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The most traumatic movie-going experience of my childhood was seeing John Wayne’s dog hacked to death with a machete in the movie “Big Jake.” Actually, you don’t really see it, you mostly hear it, which is more effective. I had nightmares for weeks afterwards, and will have another now for having mentioned it. The end of the movie “Old Yeller” comes in a close second. As a boy I was much more disturbed by violence against dogs than violence against humans.
This is why I have never picked up the Jack London classics The Call of the Wild, and White Fang after a first reading. Both novels have scenes of sustained brutality against their main-character dogs. But I have not stopped thinking about them. They are a matched set – a pair of novels that together pose a single question: Is it better to hold on to our origins, or to evolve towards our destiny? Buck, a collie-mix, begins life as a domesticated dog living in California. He is snatched from his home, is passed from one brutal owner to the next until he ends up in the Canadian north-west pursuing the life of a wild dog. White Fang is three quarters wolf, and one quarter sled-dog. He is taken from the wild in the Canadian north-west and is passed from one brutal owner to the next until he winds up living the life of a family dog in California. The endings of both books are stirring, but in different ways. Every boy who has read The Call of the Wild has shared the excitement of Buck as he heard the wolf’s cry beckoning him to return to his natural, undomesticated state. It doesn’t take much growing beyond boyhood to see the allure of the end of White Fang. We leave him drowsing in a sunny back yard, while puppies play nearby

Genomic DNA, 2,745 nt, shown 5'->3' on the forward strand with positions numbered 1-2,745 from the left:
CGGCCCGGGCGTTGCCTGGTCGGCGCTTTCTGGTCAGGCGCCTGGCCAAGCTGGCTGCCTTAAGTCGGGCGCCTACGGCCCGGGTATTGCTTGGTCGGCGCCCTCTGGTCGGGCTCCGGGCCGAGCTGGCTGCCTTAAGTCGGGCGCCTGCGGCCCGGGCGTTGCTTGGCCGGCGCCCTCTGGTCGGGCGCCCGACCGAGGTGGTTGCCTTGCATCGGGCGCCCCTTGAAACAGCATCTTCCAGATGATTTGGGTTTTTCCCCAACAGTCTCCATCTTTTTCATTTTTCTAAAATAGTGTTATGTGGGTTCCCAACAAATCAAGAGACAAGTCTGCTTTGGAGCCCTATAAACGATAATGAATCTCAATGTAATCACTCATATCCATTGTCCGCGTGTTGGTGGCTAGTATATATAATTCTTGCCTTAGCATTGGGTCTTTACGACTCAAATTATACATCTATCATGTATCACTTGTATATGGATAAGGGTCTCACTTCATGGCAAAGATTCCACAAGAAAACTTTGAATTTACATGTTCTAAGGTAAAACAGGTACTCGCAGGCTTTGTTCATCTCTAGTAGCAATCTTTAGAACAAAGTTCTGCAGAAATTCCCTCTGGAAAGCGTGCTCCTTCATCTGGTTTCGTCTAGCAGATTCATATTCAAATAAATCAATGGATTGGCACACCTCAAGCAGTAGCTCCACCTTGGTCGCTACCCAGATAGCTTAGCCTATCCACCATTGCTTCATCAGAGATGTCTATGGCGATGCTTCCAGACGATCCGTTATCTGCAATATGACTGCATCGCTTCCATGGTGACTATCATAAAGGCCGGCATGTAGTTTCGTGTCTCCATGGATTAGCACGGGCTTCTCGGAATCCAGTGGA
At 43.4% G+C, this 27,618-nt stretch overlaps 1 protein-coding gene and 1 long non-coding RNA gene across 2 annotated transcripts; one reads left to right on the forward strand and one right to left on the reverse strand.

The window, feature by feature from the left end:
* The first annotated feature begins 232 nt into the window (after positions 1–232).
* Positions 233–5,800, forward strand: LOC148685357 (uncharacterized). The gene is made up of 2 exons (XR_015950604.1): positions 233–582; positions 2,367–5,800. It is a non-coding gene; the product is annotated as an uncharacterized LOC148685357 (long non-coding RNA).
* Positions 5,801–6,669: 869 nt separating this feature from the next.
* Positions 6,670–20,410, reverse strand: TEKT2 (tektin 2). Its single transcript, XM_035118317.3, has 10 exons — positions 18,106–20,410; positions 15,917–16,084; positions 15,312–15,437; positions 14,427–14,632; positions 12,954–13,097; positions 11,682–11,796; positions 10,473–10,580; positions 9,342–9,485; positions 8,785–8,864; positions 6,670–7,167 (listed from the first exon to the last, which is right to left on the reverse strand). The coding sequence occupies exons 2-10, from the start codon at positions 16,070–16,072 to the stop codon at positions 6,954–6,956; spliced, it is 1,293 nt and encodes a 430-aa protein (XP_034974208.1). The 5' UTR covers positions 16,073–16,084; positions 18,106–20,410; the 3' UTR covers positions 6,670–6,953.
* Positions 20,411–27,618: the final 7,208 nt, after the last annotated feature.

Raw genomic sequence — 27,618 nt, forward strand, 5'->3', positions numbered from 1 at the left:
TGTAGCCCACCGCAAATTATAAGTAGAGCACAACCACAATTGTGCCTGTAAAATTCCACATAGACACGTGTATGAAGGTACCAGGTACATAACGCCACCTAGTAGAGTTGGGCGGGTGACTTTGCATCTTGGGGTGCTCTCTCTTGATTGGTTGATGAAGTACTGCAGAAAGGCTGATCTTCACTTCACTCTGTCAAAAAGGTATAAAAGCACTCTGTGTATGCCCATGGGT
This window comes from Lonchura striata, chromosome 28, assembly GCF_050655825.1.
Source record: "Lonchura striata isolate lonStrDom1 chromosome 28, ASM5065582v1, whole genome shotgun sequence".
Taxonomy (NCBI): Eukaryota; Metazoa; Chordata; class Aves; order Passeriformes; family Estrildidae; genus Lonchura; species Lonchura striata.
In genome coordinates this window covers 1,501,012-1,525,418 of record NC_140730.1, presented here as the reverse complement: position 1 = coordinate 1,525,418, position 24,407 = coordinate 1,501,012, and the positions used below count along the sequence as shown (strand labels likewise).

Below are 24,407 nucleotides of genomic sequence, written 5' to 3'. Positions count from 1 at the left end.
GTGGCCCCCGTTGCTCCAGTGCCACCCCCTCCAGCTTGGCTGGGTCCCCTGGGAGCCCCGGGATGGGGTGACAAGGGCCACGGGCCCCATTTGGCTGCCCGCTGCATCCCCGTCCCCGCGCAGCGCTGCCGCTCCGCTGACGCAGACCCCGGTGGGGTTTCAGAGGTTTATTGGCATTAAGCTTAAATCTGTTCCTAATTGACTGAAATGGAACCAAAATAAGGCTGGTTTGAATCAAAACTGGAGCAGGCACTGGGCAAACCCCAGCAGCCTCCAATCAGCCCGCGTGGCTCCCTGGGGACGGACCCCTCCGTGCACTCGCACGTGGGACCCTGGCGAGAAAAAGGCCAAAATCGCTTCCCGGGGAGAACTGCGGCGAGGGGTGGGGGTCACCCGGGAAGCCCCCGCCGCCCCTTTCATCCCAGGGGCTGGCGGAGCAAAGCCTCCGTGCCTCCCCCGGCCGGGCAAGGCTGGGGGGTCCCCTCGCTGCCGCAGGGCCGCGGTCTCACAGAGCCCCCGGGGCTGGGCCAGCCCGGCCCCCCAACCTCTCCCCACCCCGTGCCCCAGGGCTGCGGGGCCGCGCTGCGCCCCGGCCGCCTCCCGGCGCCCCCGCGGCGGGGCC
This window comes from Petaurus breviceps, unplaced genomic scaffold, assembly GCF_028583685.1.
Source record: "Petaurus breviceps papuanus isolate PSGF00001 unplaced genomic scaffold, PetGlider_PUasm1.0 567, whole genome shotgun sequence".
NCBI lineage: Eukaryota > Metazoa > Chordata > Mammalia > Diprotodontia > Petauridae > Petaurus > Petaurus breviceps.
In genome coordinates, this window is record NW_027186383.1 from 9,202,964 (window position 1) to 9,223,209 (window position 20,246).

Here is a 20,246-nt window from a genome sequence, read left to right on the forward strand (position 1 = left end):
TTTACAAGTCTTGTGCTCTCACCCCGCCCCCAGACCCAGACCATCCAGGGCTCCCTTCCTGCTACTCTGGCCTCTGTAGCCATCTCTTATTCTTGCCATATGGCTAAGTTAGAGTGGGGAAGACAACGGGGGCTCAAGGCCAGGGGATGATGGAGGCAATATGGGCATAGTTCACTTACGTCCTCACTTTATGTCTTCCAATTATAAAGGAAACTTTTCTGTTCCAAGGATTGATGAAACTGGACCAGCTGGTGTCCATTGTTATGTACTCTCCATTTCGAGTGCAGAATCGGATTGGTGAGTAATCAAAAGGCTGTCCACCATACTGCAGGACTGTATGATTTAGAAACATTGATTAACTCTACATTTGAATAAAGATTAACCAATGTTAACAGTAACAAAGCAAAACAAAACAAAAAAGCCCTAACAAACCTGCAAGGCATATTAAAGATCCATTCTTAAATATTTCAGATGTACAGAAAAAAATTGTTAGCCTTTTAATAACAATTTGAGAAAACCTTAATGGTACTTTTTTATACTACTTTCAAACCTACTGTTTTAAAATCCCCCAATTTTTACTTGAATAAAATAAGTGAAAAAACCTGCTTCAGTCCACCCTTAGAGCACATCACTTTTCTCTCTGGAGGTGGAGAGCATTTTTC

It is the choice between the natural man and the cultivated man (or dog), the primal and the refined. It is the tension of modern humanity – the longing for things basic and organic, and the desire for advancement and progress. Our origin and our destiny lie in opposite directions. We can only pursue one.
Unless we follow Jesus.
It is only in Christ that the journeys of Buck and of White Fang become one - that our origin and are destiny are one. As Romans 5 makes clear, Jesus undoes the damage wrought by Adam, and in Him we return to a prelapsarian state. Jesus takes us back to the Garden. It is also true that in Jesus we find our way forward to heaven, where he has prepared a place for us (John 14.1-3). It is like being in a back yard in California, and deep in a Canadian forest at the same time, because they are the same place. It is going backwards and forwards simultaneously – an impossibility, except for Jesus.
Our origin is God. Our destiny is God. Jesus contains God (Colossians 2.9) and Jesus contains us (Colossians 2.10). Jesus is God. Jesus is us. In Jesus we do not have to choose half an identity. We do not have to shun the past to pursue the future, or forego a future to hold onto our past – because both are the same, both are God. In Jesus we are restored and reconciled to Him (Romans 5.6-19).